17) If the pool looks green it usually means it has yellow mustard algae on the walls or the bottom and no one should swim in it until it has been treated. Change your pool filter every year and don’t leave the old one by the outdoor trash, it alerts passers by that there’s a brand new filter in the pool. New pool filters are often stolen, sometimes by neighbors and occasionally by the pool guys! Remember to write your address on the filter with a large permanent marker, which should help deter thieves. Some filters may last up to two years but it depends on the type of filter, the amount of use the pool gets and the filtration system used.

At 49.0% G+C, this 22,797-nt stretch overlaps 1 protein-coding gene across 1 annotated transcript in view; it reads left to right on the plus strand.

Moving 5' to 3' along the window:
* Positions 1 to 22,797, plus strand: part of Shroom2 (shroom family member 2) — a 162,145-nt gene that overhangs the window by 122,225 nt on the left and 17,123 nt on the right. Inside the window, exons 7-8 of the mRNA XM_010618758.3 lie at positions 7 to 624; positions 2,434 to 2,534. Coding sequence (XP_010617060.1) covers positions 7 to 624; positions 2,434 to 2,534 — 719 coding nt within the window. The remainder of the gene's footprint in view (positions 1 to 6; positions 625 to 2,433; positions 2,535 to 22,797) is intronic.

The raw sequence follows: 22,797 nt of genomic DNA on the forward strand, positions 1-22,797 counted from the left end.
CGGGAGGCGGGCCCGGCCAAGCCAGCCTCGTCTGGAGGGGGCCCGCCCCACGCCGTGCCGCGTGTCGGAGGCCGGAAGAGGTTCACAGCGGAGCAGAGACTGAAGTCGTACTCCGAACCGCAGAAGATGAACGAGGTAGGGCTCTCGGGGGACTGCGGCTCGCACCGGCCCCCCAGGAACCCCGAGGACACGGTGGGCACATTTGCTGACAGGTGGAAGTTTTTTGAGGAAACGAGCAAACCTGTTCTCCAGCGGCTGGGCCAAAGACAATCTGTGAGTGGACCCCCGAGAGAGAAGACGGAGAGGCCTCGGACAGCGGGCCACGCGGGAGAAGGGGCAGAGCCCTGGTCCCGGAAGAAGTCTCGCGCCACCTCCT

18) Safety in and around the pool is always a major concern. Children do drown in backyard pools every year; the shimmering water is very appealing to children and can also be dangerous.

19) In order to comply with health and safety, we recommend the following: You will need a warning sign and depth markers mounted in the pool area. These can often be purchased from your local pool supply store. The sign should detail things like, no children under the age of sixteen should be allowed by the pool without adult supervision. No running, no diving, no glass in the pool area etc. Depth marker detailing the shallow end (3’) and deep end of the pool (6’) can be mounted or painted on the pool deck. Pool alarms or a child safety fence should also be installed and the tenants encouraged to use them and if they are damaged or broken to ensure a swift repair or replacement.